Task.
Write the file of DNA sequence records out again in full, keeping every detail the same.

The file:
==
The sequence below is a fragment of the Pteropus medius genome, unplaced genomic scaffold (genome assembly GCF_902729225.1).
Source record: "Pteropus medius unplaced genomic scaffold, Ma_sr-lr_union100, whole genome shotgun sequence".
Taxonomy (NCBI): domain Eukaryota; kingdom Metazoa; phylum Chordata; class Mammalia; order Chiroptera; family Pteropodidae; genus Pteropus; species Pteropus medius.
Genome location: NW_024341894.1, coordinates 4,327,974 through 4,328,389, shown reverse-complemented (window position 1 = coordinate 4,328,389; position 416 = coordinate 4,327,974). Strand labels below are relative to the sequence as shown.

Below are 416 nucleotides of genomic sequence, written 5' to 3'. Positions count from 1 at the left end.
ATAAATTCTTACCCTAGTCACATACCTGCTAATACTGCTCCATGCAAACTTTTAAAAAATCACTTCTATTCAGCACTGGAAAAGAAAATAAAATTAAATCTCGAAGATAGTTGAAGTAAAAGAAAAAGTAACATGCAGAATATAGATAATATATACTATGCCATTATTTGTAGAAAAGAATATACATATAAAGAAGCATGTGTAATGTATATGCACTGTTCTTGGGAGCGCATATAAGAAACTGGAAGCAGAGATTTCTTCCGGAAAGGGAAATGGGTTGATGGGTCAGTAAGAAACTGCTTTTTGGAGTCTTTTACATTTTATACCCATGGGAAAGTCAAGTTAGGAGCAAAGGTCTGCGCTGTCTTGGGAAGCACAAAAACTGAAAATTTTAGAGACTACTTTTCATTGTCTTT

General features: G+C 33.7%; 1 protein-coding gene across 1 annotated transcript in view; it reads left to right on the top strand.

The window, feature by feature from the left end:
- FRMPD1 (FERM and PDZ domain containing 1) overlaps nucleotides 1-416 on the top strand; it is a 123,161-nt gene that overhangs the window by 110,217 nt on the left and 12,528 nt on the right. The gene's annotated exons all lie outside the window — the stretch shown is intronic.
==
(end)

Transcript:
The sequence below is a fragment of the Pteropus medius genome, unplaced genomic scaffold (genome assembly GCF_902729225.1).
Source record: "Pteropus medius unplaced genomic scaffold, Ma_sr-lr_union100, whole genome shotgun sequence".
Taxonomy (NCBI): domain Eukaryota; kingdom Metazoa; phylum Chordata; class Mammalia; order Chiroptera; family Pteropodidae; genus Pteropus; species Pteropus medius.
Genome location: NW_024341894.1, coordinates 4,327,974 through 4,328,389, shown reverse-complemented (window position 1 = coordinate 4,328,389; position 416 = coordinate 4,327,974). Strand labels below are relative to the sequence as shown.

Below are 416 nucleotides of genomic sequence, written 5' to 3'. Positions count from 1 at the left end.
ATAAATTCTTACCCTAGTCACATACCTGCTAATACTGCTCCATGCAAACTTTTAAAAAATCACTTCTATTCAGCACTGGAAAAGAAAATAAAATTAAATCTCGAAGATAGTTGAAGTAAAAGAAAAAGTAACATGCAGAATATAGATAATATATACTATGCCATTATTTGTAGAAAAGAATATACATATAAAGAAGCATGTGTAATGTATATGCACTGTTCTTGGGAGCGCATATAAGAAACTGGAAGCAGAGATTTCTTCCGGAAAGGGAAATGGGTTGATGGGTCAGTAAGAAACTGCTTTTTGGAGTCTTTTACATTTTATACCCATGGGAAAGTCAAGTTAGGAGCAAAGGTCTGCGCTGTCTTGGGAAGCACAAAAACTGAAAATTTTAGAGACTACTTTTCATTGTCTTT

General features: G+C 33.7%; 1 protein-coding gene across 1 annotated transcript in view; it reads left to right on the top strand.

The window, feature by feature from the left end:
- FRMPD1 (FERM and PDZ domain containing 1) overlaps nucleotides 1-416 on the top strand; it is a 123,161-nt gene that overhangs the window by 110,217 nt on the left and 12,528 nt on the right. The gene's annotated exons all lie outside the window — the stretch shown is intronic.